A photo of a man in India standing waist-deep in water was on the front page of The New York Times the morning after the Greenport Village Trustees meeting on Monday evening, Nov. 25.
“Climate change and misguided policies are upending the country’s relationship to a precious resource,” the photo’s caption read.
The night before at the village fire hall, neighbors had gathered to voice concerns over the new development beginning on the waterfront property at the end of Sterling Avenue.
Some may remember the fish factory that once sat on this magnificent piece of the earth beside the channel to Stirling Basin. The factory was a one- and two-story concrete structure tied to the marine life of the community. People from the village who worked there generally walked to work. If the factory flooded, the water washed through and over its cement floor, which could be easily hosed down in the aftermath. One neighbor pointed out that solid-based buildings — like those going up now on that property — displace flood water, sending it farther up the street and into basements and homes.
Those of us here for Superstorm Sandy can remember that empty lot under several feet of water, which makes sense because it is in a floodplain, AE 6, according to the 2009 FEMA map on the Greenport Village website. A jagged line running through the center of the property indicates the “limit of moderate wave action.” What this means is the first floor of anything built here should be six feet above the base flood plain. “Moderate wave action” could bring the water 1 1/2 feet above that required 6-foot elevation for the first floor.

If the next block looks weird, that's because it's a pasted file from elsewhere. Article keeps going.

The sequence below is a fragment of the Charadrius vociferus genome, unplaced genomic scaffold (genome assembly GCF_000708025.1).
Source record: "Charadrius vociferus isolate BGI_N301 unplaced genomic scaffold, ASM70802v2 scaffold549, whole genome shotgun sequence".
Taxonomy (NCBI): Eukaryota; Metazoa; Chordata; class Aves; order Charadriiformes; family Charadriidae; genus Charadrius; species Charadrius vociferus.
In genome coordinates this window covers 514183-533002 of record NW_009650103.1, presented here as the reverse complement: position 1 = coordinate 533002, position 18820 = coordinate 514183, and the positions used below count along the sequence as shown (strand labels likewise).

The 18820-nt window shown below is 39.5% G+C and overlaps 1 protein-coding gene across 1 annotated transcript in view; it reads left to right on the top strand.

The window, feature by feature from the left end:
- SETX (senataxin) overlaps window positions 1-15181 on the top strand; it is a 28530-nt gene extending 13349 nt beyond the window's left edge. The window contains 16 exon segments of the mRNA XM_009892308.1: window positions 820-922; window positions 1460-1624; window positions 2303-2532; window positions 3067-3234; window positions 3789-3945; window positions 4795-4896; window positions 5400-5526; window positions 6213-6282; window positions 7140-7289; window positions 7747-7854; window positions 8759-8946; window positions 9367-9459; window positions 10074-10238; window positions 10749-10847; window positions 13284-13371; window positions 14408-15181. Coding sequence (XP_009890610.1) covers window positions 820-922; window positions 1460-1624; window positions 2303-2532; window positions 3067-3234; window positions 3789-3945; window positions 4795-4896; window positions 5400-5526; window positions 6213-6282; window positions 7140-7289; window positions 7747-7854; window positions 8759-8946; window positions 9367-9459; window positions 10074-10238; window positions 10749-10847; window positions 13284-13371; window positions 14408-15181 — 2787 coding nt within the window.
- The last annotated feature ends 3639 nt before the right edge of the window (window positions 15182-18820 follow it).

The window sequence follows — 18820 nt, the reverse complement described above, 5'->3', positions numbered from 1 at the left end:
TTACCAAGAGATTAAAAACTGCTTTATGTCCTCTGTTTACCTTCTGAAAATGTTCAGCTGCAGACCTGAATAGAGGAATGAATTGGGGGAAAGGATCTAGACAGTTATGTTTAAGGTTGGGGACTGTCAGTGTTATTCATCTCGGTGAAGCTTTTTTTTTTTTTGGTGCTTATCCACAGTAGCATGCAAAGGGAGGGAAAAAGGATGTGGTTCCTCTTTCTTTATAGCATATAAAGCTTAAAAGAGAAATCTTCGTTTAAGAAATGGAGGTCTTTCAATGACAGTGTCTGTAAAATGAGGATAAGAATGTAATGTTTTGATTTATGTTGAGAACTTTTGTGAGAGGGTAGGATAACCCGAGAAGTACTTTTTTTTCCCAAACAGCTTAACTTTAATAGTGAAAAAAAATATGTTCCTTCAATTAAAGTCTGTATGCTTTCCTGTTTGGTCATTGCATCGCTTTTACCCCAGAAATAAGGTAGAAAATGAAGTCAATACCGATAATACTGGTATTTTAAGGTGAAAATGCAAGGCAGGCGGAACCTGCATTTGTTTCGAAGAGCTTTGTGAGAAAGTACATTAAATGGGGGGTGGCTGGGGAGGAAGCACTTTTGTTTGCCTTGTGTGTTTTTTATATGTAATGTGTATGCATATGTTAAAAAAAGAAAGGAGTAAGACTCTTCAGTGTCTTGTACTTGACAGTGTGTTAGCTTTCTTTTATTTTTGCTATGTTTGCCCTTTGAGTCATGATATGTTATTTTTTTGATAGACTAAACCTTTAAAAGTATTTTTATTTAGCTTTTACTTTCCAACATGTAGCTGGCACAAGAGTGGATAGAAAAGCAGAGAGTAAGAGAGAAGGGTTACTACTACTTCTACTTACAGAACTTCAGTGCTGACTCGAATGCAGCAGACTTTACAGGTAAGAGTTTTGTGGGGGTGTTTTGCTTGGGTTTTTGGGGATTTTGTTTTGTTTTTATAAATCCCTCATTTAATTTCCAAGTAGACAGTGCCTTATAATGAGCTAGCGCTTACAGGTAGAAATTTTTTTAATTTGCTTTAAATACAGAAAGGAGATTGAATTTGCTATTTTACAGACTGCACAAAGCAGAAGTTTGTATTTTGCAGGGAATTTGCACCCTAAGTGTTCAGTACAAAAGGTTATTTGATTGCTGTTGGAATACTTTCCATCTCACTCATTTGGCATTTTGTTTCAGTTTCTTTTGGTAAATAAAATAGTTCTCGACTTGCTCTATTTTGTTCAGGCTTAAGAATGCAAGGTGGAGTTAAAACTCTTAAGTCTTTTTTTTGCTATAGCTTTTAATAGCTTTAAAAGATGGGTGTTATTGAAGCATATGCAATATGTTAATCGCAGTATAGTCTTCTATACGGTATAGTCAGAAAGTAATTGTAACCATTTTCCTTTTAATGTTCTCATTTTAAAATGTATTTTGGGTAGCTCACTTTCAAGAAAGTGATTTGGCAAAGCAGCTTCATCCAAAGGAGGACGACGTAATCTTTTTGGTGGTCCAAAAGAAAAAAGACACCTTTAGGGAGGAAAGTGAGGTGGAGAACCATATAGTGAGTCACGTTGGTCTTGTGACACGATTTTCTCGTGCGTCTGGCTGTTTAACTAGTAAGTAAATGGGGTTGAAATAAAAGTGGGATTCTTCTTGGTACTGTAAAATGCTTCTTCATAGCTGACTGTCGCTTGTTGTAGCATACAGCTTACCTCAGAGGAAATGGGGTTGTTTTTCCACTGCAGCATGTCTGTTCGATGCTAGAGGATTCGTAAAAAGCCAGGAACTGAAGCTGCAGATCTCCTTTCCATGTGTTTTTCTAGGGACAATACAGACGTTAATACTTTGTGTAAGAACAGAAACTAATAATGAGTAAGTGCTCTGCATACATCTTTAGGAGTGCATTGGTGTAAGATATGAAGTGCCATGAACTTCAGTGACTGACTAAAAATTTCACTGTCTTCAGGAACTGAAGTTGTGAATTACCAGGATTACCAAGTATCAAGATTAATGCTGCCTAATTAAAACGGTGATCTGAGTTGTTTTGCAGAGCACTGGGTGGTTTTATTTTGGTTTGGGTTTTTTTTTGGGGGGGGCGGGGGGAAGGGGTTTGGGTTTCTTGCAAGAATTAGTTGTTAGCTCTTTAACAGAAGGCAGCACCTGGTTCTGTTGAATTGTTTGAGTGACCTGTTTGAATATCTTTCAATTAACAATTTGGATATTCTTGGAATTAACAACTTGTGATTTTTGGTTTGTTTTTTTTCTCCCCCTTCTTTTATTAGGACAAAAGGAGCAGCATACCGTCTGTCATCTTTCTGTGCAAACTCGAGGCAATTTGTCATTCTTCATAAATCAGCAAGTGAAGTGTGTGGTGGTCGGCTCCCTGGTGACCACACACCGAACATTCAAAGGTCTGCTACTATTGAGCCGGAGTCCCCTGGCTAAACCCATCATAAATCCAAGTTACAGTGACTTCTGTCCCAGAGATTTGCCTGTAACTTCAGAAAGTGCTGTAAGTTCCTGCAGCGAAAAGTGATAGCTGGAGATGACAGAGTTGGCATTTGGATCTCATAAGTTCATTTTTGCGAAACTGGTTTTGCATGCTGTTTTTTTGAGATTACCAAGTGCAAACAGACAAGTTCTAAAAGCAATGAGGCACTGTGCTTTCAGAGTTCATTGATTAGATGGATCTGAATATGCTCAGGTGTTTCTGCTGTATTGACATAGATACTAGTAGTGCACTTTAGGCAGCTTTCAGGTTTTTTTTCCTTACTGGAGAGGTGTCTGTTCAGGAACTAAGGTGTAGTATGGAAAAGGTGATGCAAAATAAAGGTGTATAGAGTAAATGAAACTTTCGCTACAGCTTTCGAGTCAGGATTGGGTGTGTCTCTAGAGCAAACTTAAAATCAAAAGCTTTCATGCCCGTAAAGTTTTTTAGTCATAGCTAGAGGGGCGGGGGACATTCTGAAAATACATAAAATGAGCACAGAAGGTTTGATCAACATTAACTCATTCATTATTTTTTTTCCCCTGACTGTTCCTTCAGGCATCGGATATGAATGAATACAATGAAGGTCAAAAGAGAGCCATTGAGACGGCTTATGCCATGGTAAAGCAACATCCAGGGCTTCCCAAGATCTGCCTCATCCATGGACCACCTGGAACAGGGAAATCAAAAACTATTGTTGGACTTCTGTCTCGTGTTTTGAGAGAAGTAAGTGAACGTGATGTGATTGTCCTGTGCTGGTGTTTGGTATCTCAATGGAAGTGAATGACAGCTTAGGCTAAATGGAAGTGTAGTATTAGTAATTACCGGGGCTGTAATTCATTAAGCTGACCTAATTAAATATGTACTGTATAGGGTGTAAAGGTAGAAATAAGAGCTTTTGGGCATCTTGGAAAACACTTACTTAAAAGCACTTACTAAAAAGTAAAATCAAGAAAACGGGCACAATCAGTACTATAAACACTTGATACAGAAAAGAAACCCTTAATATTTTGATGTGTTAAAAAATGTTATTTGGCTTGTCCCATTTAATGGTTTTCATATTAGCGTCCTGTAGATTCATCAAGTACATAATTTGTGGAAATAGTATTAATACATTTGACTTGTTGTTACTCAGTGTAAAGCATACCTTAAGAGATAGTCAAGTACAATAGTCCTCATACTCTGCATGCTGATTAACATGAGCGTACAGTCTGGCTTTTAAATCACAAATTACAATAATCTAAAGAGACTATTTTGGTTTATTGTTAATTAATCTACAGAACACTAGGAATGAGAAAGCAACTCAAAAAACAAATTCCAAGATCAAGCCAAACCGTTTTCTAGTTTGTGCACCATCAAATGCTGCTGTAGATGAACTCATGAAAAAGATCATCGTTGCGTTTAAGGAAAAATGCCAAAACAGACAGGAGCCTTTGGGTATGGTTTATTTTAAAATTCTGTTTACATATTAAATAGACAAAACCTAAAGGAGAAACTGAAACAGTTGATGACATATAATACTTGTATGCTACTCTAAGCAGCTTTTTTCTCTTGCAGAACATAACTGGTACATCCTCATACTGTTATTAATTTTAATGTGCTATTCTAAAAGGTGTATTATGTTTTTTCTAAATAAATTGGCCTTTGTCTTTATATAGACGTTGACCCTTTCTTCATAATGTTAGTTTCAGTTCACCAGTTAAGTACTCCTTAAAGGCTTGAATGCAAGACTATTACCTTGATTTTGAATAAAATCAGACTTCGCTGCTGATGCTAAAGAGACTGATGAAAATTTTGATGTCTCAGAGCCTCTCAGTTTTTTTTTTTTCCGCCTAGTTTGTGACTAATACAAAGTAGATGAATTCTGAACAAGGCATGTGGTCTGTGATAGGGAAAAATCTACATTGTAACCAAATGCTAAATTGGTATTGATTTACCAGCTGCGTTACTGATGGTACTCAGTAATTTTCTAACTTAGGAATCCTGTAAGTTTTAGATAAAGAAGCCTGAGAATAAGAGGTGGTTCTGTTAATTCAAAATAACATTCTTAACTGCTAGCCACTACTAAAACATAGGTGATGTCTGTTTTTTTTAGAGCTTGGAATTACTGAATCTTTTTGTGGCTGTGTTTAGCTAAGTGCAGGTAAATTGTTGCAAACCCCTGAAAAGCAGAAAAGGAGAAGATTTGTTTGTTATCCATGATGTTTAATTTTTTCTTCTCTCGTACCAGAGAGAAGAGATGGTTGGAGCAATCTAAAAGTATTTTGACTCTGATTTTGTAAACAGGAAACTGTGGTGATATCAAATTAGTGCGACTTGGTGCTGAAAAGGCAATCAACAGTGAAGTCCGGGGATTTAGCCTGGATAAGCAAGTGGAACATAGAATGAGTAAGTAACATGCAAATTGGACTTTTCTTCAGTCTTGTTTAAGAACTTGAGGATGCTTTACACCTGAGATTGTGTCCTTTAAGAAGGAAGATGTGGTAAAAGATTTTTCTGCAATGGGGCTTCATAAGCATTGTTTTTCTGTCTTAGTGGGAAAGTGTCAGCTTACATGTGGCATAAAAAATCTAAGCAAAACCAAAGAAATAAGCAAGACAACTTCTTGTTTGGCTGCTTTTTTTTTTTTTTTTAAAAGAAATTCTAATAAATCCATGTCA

At a public meeting in May, the current owner and developer showed off plans for the single-family condos he hoped to construct on the lot. But then, perhaps deterred by the hurdles faced in the approval process, the developers returned to plans of the former owner, approved 12 years ago. They call for a three-story, 45,000-square-foot commercial development with condominiums on the second and third floor. Five of the 17 units were to be affordable housing.
Let me state for the record, I am not anti-development. I understand that these issues are never black and white. Greenport certainly can use the tax revenue new construction brings. The property is zoned waterfront commercial and the village’s participation in the NYS Waterfront Revitalization program brings land-use restrictions — which is one of the reasons the land has sat idle for some two decades.
This does not, however, excuse the haste with which this project approved so long ago has been resurrected and construction begun. The notion that our government officials had no choice but to issue a building permit for 12-year-old plans seems suspect. Changes in the environment alone — the rising sea levels for starters — should make it imperative that the new owners secure an up-to-date wetlands permit and a current environmental impact statement.
Good planning and architecture and careful building do involve a time investment which costs the developer money — but there is no substitute for construction done wisely, in harmony with the community and its needs, particularly on the waterfront and on the border of a residential historic district. There are numerous ways to make this prime piece of waterfront property functional, attractive, and profitable.
Why the hurry?
The waterfront is our most precious resource here in Greenport. Villagers must rely on our elected officials to protect this relationship for the future.
The author lives in Greenport.